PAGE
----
General Motors recently reported that during the rapid rise in gas prices sales of Hummers almost doubled. This surprised and shocked some people, but rang a familiar bell with me. Many years ago, during a severe water shortage in my own city, citizen conservation efforts reduced water consumption 20% and averted a crisis, despite the fact that water usage in the wealthiest part of town increased 50%.
People who respond in this peculiar way to civic crises are what I call 'wealth addicts'. A shortage of gas or water has the same effect on them as the threat of a diet has on the obese--it makes them want to consume even more than usual.
Of course not all Hummer owners are wealth addicts. And not all wealthy people waste water or gas during a shortage. But as anyone who has worked with non-profits knows, only a small number of rich and generous benefactors are responsible for most charitable donations, while the majority of the rich give little or nothing at all.
Those who devote their entire lives to amassing or retaining huge sums of money are neurotically addicted, trying to fill an inner void with money. And since such psychic voids cannot be filled with money--any more than with alcohol, tobacco, cocaine, food, or sex--even a billion dollars doesn't satisfy them.
A friend once said of H. L. Hunt--then the richest man in the world--that he "always felt poor in his own mind", a common trait among famous billionaires. Yet it has always been hard for Americans to see the hugely wealthy as neurotic, insecure, deprived-feeling people. It seems to fly in the face of our culture, which tends to look positively on greed.
But healthy people do not require a billion dollars to feel adequate and secure and worthwhile. Money may or may not buy happiness--it can certainly buy freedom from many kinds of unhappiness. But after a certain point money no longer fills any material need or even desire. All it can buy is symbols--status, fame, power, or more money--a string of zeros poured into a black hole of insecurity.
What's unique about wealth addiction is that it's the only pursuit in our society for which excess is not only tolerated but encouraged. In all others we make a distinction between indulgence and over-indulgence--between enjoyment and abuse, between free choice and inner compulsion.
The test of whether or not a person is addicted is his or her ability to decide how much is enough. We say people who can't stop drinking when they've had enough are alcoholics. We say people who can't stop eating when they've had enough are gluttons. We say people who can't stop checking to see if the door is locked are obsessive-compulsives. But people with a billion dollars who can't stop trying to make more we call successful.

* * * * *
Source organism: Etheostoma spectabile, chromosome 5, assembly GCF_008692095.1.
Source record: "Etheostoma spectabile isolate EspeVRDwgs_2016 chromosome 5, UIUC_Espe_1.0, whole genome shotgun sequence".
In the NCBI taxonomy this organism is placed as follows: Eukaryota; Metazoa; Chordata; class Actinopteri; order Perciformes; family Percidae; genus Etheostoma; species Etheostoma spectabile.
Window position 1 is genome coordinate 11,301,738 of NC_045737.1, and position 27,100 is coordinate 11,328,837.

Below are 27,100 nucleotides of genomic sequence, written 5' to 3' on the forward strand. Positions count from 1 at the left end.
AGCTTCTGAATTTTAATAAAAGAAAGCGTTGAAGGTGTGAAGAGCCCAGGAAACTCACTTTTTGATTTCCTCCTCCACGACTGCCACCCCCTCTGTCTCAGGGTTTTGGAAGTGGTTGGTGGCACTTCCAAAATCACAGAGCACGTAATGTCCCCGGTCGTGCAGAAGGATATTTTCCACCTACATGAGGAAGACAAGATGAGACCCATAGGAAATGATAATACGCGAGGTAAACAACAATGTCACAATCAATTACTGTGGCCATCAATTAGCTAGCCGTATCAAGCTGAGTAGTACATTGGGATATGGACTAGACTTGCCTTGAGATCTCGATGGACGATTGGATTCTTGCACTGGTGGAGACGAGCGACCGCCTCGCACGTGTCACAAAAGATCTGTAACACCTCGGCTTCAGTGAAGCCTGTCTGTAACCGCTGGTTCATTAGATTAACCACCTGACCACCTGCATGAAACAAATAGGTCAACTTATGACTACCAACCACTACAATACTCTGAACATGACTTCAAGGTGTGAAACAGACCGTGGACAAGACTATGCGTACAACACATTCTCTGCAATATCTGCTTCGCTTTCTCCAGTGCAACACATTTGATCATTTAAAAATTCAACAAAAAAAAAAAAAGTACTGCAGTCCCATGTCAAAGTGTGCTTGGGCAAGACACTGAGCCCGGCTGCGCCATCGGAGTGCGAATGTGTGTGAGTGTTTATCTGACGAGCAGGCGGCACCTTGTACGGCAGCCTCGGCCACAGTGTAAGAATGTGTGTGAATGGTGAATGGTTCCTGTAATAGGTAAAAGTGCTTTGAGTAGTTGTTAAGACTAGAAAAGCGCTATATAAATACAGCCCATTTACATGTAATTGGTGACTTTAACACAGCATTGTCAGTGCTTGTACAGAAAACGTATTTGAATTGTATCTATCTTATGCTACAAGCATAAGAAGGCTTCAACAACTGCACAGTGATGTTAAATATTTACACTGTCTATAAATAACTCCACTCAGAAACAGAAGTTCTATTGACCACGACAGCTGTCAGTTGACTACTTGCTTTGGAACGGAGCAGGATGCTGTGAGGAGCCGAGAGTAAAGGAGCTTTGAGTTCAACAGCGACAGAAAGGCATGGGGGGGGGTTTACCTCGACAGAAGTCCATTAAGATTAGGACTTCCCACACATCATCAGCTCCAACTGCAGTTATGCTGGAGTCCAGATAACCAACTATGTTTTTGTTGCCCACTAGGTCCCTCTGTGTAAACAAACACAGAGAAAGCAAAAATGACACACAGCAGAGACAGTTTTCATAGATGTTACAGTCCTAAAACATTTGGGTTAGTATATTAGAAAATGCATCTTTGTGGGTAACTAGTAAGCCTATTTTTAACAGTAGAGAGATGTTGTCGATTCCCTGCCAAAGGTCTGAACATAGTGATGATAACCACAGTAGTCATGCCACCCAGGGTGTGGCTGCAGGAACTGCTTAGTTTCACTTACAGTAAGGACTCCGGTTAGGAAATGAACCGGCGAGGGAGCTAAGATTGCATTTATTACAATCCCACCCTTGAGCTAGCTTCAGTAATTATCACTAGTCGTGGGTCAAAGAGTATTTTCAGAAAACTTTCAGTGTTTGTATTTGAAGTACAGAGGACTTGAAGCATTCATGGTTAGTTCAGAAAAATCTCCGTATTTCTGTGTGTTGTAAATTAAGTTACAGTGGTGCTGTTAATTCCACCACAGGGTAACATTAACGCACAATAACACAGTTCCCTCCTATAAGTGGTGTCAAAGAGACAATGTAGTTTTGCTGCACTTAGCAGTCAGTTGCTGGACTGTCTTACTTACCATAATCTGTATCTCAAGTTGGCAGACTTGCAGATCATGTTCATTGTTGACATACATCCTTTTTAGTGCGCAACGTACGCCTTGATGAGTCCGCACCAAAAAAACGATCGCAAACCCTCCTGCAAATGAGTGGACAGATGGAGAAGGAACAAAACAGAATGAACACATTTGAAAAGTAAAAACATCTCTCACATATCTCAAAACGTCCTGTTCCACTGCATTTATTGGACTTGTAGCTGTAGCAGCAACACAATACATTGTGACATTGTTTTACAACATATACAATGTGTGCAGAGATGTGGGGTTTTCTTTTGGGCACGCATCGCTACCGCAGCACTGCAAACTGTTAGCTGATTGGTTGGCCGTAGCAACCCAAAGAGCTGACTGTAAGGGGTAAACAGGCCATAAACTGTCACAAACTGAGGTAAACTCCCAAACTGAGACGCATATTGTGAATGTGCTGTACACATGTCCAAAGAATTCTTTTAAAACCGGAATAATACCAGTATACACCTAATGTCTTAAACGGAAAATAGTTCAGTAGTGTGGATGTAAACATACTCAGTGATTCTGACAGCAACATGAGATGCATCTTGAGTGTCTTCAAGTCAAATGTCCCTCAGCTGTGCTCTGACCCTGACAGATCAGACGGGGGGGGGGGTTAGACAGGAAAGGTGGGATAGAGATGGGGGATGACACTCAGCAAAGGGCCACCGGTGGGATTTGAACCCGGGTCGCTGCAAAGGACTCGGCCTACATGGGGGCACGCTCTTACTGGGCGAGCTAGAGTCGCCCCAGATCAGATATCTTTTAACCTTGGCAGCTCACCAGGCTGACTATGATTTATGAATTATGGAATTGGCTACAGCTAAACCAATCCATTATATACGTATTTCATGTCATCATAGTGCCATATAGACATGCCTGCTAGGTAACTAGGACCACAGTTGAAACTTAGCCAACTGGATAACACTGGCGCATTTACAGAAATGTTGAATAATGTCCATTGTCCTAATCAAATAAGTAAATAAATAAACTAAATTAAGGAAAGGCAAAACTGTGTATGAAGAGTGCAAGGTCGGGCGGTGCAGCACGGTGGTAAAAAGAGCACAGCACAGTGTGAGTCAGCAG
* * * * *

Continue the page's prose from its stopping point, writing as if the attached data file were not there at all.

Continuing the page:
This anomaly is based on the false assumption that we are all wealth addicts, and that the billionaires among us are just more successful at it. But most Americans are not addicted to money. They are willing to work for less money at a job they they enjoy, or a job closer to home, or a job that performs some useful function in society. They are willing to make less money in order to spend more time with their families. They would rather have the leisure to enjoy what they have than spend their lives accumulating more. And the less money people have the higher the percentage of it they're willing to donate to charitable causes.
All addicts cause suffering to those around them, but no addiction causes as much suffering as wealth addiction. During the Civil War thousands of men died because of defective goods sold to the Union Army--sales that created some of America's greatest early fortunes. For when a disaster occurs, while normal people are looking for ways to help out, wealth addicts are looking for money-making opportunities. Wars, plagues, depressions, floods--all have served as the foundation of some of the world's great fortunes (see my Wealth Addiction or Kenneth Lamott's The Moneymakers). And as the most severe addicts find novel ways to feed their habits, the non-addicted members of society have to work harder at socially useful jobs, for less and less pay, just to satisfy their own realistic material needs.
People can get rich for all kinds of reasons--talent, popularity, an invention, an oil strike--but wealth addicts get as rich as they are because they're single-mindedly obsessed with money. A first step toward achieving a healthy, human-centered economy would be to recognize this psychological sickness for what it is.